He says that it will be hard to get voters to change their opinions of voters. Several pollsters have found Ford to be “a polarizing figure” and by definition, that means voters have, by and large, made their minds up about him.
“I’m really skeptical of the ability to take things that he says or does and have them have a huge impact on his brand at this point. People know who he is,” Matthews said.
Ford is comfortable in his own skin. (By contrast, one of his predecessors, Tim Hudak, often had trouble looking confident in his own skin and voters noticed.) And in the leadership campaign just concluded, Ford showed excellent message discipline. Ontarians who may not have seen or heard much of Doug Ford since his late brother Rob was mayor of Toronto may be surprised to see that Doug has some charm of his own, that he has a way of communicating with voters that many — a majority even — will find refreshing.
Warren Kinsella, the Toronto-based lawyer and author who was part of the Liberal war room that helped McGuinty win three times, argues that the campaign ahead is Ford’s to lose.
Matthews agreed that the party brand is in good shape “despite everything that’s happened.”
READ MORE COMMENTARY: Doug Ford can win Ontario election if he keeps things simple
And now voters will want to take their measure of the party’s new leader. Matthews, who was also impressed by Ford’s discipline in the just-concluded campaign, is betting enough voters will like what they see to make Ford premier.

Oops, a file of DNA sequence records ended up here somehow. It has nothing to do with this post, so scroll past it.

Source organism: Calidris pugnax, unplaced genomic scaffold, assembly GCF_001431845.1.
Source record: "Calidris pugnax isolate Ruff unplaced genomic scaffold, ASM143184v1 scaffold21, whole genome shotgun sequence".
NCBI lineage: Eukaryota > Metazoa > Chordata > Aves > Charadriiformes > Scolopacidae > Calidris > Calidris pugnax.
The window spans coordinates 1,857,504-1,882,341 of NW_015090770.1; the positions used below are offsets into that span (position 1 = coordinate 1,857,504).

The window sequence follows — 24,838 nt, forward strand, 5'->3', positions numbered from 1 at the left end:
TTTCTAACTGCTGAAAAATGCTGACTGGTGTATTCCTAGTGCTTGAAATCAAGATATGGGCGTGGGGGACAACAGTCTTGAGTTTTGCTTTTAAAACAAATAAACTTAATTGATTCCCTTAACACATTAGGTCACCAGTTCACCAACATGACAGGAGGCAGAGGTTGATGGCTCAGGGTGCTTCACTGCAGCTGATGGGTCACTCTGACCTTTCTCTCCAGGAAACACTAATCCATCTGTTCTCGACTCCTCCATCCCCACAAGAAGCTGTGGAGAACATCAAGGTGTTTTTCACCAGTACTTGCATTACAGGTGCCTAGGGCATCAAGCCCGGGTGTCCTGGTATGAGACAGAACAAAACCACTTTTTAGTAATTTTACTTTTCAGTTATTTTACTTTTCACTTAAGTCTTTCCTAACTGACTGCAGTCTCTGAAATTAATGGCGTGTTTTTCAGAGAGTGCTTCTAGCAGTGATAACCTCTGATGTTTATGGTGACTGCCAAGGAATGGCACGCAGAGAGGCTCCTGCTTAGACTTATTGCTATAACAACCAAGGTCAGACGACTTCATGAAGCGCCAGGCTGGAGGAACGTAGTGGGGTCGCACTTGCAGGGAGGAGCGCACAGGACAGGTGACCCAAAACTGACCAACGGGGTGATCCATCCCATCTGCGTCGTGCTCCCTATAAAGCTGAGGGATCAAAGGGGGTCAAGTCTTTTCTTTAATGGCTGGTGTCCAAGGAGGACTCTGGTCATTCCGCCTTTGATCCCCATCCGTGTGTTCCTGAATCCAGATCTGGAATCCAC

“When they say it’s a movement, they’re not joking,” Matthews said. “There are a lot of people who are just interested in him and interested in talking about him. It’s pretty incredible to watch.”
Still, the fight must be fought and the Wynne Liberals are not about to concede a thing.
The Liberals must also avoid making it a “Wynne-versus-Ford” battle but instead make it about Liberal ideas and principles versus PC ideas and principles (or lack thereof.)
Indeed, Wynne’s surprise decision Thursday to prorogue the legislature at Queen’s Park in order to deliver a Speech from the Throne on Monday fits in with that strategy. The throne speech will, for all intents and purposes, be the Ontario Liberal election platform delivered, not by an unpopular leader, but by the lieutenant-governor.
As of Thursday, Ford had not yet named the leaders of his election war room or settled conclusively on a campaign strategy. It’s widely expected that Michael Diamond, 32, who managed his leadership run, will have a senior role if he wants it.
But Kinsella bets that whoever sets the strategy for the pending PC campaign, fighting Wynne on policy details is not necessary and will be avoided. And, perhaps taking a cue from the 2006 campaign of the Stephen Harper Conservatives, the Ford campaign will not need to talk a lot about the scandals of the Liberal incumbents.
“I don’t believe scandal stuff motivates voters. It suppresses votes but it doesn’t bring anybody in because they all think we’re morally compromised anyway,” said Kinsella. “So I don’t think Doug is going to spend a whole lot of time talking about scandals. He’s going to talk about values.”